Artists from across the country converge on Columbia for True/False

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COLUMBIA - Paper fish, a flower-covered warhead and 11-foot tall sculptures are all part of the vibrant art scene currently on display in Columbia as part of the True/False Film Fest.

There are 22 art installations by artists from all over.

Levi Bedall came from Providence, Rhode Island, with an inflatable piece called "Fabric Prism." He and two friends have traveled across the country to different festivals, and they keep coming back to Columbia.

"What brings people to True/False, I think, lines up with why we make work. We make work for people to examine and explore in a thoughtful way, and I think that lines up really well with the kind of films that are shown here," Bedall said.

His collective, Pneuhaus (pronounced new-house), creates temporary inflatable structures for art festivals. This is its second year at True/False - some may remember last year's geodesic dome titled "Atmosphere."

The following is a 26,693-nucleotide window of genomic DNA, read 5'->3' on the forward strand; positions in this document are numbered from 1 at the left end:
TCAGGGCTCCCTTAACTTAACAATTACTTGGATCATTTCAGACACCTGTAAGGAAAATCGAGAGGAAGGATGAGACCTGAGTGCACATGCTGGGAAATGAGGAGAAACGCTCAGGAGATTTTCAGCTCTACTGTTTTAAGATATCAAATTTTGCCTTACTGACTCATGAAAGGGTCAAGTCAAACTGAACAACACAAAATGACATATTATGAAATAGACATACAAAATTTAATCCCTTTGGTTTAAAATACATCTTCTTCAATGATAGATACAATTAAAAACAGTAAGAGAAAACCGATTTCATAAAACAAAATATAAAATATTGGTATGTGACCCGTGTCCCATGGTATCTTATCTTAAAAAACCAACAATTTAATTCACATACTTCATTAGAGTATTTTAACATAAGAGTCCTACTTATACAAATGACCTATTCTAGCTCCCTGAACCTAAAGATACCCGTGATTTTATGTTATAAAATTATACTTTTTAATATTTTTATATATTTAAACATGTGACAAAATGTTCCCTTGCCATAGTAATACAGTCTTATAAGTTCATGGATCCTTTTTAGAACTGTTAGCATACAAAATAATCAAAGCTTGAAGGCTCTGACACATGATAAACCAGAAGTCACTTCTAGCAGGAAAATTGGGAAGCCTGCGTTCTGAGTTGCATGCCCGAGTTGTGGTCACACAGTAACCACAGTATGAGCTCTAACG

"The first project we brought was more involved with managing people coming in and out, so it's nice to be able to walk away from this one for a little bit and see some films," Bedall said.

Art is made through inspiration, Bedall said, and he took major inspiration from some other pieces at the festival - regardless of the medium. 

"There was a spinning house last year that was really cool, and the films are just incredible. I really love the documentary style because it lets everyday life play out and frames it in such a beautiful way," he said.

Bedall said he likes the friendly environment and it's likely he'll be back.

"I love the environment and the way people approach art," he said.

Forty-three different musical acts also made the trek to Columbia, headlined by Nashville indie-rocker Soccer Mommy. Street musicians are allowed to play as well, which means it's hard to escape the festival's influence downtown.

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